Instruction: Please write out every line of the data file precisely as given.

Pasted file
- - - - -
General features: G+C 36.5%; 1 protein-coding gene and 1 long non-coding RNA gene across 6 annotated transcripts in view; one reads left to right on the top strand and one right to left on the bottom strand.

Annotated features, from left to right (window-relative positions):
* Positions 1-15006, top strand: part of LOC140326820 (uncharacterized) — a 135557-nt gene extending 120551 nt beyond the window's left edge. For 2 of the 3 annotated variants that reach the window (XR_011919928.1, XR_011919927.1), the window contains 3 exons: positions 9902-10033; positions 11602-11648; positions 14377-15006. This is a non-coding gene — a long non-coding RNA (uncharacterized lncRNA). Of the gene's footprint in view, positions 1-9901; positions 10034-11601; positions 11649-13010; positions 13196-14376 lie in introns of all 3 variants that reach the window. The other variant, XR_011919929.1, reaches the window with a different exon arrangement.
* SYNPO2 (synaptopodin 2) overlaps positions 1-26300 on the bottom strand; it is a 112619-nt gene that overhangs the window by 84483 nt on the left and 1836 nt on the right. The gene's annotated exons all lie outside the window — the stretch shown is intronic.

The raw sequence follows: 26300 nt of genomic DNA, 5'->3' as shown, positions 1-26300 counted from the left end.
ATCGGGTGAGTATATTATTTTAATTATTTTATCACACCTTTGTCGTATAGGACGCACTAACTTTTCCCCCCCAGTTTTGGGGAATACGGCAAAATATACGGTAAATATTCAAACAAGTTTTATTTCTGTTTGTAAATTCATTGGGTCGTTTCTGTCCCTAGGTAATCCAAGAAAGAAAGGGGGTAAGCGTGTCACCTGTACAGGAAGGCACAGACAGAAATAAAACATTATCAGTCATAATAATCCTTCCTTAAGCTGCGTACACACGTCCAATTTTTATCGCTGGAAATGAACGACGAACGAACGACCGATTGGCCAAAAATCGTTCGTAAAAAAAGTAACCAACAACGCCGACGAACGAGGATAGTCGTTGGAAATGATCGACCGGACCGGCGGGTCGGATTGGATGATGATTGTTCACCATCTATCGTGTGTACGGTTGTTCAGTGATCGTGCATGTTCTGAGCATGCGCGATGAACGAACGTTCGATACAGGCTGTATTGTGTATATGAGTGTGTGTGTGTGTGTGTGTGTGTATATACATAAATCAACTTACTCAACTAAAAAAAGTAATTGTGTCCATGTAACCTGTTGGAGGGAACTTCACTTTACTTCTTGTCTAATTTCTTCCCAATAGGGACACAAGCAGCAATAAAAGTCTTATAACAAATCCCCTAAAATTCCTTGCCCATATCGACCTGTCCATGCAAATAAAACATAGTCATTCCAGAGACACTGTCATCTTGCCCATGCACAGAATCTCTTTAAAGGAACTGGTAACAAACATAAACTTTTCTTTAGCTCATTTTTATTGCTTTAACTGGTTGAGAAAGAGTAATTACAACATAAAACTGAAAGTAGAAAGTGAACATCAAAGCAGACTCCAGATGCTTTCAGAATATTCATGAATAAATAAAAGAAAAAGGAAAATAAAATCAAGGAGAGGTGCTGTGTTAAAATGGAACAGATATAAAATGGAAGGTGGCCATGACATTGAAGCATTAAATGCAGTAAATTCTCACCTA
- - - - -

General features: G+C 36.5%; 1 protein-coding gene and 1 long non-coding RNA gene across 6 annotated transcripts in view; one reads left to right on the top strand and one right to left on the bottom strand.

Annotated features, from left to right (window-relative positions):
* Positions 1-15006, top strand: part of LOC140326820 (uncharacterized) — a 135557-nt gene extending 120551 nt beyond the window's left edge. For 2 of the 3 annotated variants that reach the window (XR_011919928.1, XR_011919927.1), the window contains 3 exons: positions 9902-10033; positions 11602-11648; positions 14377-15006. This is a non-coding gene — a long non-coding RNA (uncharacterized lncRNA). Of the gene's footprint in view, positions 1-9901; positions 10034-11601; positions 11649-13010; positions 13196-14376 lie in introns of all 3 variants that reach the window. The other variant, XR_011919929.1, reaches the window with a different exon arrangement.
* SYNPO2 (synaptopodin 2) overlaps positions 1-26300 on the bottom strand; it is a 112619-nt gene that overhangs the window by 84483 nt on the left and 1836 nt on the right. The gene's annotated exons all lie outside the window — the stretch shown is intronic.

The raw sequence follows: 26300 nt of genomic DNA, 5'->3' as shown, positions 1-26300 counted from the left end.
ATCGGGTGAGTATATTATTTTAATTATTTTATCACACCTTTGTCGTATAGGACGCACTAACTTTTCCCCCCCAGTTTTGGGGAATACGGCAAAATATACGGTAAATATTCAAACAAGTTTTATTTCTGTTTGTAAATTCATTGGGTCGTTTCTGTCCCTAGGTAATCCAAGAAAGAAAGGGGGTAAGCGTGTCACCTGTACAGGAAGGCACAGACAGAAATAAAACATTATCAGTCATAATAATCCTTCCTTAAGCTGCGTACACACGTCCAATTTTTATCGCTGGAAATGAACGACGAACGAACGACCGATTGGCCAAAAATCGTTCGTAAAAAAAGTAACCAACAACGCCGACGAACGAGGATAGTCGTTGGAAATGATCGACCGGACCGGCGGGTCGGATTGGATGATGATTGTTCACCATCTATCGTGTGTACGGTTGTTCAGTGATCGTGCATGTTCTGAGCATGCGCGATGAACGAACGTTCGATACAGGCTGTATTGTGTATATGAGTGTGTGTGTGTGTGTGTGTGTGTATATACATAAATCAACTTACTCAACTAAAAAAAGTAATTGTGTCCATGTAACCTGTTGGAGGGAACTTCACTTTACTTCTTGTCTAATTTCTTCCCAATAGGGACACAAGCAGCAATAAAAGTCTTATAACAAATCCCCTAAAATTCCTTGCCCATATCGACCTGTCCATGCAAATAAAACATAGTCATTCCAGAGACACTGTCATCTTGCCCATGCACAGAATCTCTTTAAAGGAACTGGTAACAAACATAAACTTTTCTTTAGCTCATTTTTATTGCTTTAACTGGTTGAGAAAGAGTAATTACAACATAAAACTGAAAGTAGAAAGTGAACATCAAAGCAGACTCCAGATGCTTTCAGAATATTCATGAATAAATAAAAGAAAAAGGAAAATAAAATCAAGGAGAGGTGCTGTGTTAAAATGGAACAGATATAAAATGGAAGGTGGCCATGACATTGAAGCATTAAATGCAGTAAATTCTCACCTA